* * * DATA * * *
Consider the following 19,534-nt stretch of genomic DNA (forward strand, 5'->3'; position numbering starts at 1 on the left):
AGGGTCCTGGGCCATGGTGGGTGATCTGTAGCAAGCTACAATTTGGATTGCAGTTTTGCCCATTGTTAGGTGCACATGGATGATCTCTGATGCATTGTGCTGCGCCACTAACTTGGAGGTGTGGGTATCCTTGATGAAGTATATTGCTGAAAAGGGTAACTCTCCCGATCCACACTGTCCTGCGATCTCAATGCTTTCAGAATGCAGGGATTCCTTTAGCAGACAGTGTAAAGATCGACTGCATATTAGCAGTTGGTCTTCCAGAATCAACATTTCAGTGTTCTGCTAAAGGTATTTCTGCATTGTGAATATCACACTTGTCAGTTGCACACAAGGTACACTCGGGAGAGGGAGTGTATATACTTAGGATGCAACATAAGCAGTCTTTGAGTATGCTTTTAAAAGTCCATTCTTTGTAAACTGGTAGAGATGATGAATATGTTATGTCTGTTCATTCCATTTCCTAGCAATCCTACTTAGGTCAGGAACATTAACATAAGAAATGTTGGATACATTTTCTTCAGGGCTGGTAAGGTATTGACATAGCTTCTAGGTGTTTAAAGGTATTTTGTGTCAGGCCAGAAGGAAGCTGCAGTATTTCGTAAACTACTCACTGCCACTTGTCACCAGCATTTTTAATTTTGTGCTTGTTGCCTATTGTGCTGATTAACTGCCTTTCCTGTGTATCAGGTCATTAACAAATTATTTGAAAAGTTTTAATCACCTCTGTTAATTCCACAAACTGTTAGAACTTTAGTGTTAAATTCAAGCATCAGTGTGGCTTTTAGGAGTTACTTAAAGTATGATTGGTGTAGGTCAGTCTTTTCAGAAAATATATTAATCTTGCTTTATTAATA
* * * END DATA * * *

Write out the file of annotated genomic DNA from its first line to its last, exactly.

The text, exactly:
Consider the following 19,534-nt stretch of genomic DNA (forward strand, 5'->3'; position numbering starts at 1 on the left):
AGGGTCCTGGGCCATGGTGGGTGATCTGTAGCAAGCTACAATTTGGATTGCAGTTTTGCCCATTGTTAGGTGCACATGGATGATCTCTGATGCATTGTGCTGCGCCACTAACTTGGAGGTGTGGGTATCCTTGATGAAGTATATTGCTGAAAAGGGTAACTCTCCCGATCCACACTGTCCTGCGATCTCAATGCTTTCAGAATGCAGGGATTCCTTTAGCAGACAGTGTAAAGATCGACTGCATATTAGCAGTTGGTCTTCCAGAATCAACATTTCAGTGTTCTGCTAAAGGTATTTCTGCATTGTGAATATCACACTTGTCAGTTGCACACAAGGTACACTCGGGAGAGGGAGTGTATATACTTAGGATGCAACATAAGCAGTCTTTGAGTATGCTTTTAAAAGTCCATTCTTTGTAAACTGGTAGAGATGATGAATATGTTATGTCTGTTCATTCCATTTCCTAGCAATCCTACTTAGGTCAGGAACATTAACATAAGAAATGTTGGATACATTTTCTTCAGGGCTGGTAAGGTATTGACATAGCTTCTAGGTGTTTAAAGGTATTTTGTGTCAGGCCAGAAGGAAGCTGCAGTATTTCGTAAACTACTCACTGCCACTTGTCACCAGCATTTTTAATTTTGTGCTTGTTGCCTATTGTGCTGATTAACTGCCTTTCCTGTGTATCAGGTCATTAACAAATTATTTGAAAAGTTTTAATCACCTCTGTTAATTCCACAAACTGTTAGAACTTTAGTGTTAAATTCAAGCATCAGTGTGGCTTTTAGGAGTTACTTAAAGTATGATTGGTGTAGGTCAGTCTTTTCAGAAAATATATTAATCTTGCTTTATTAATA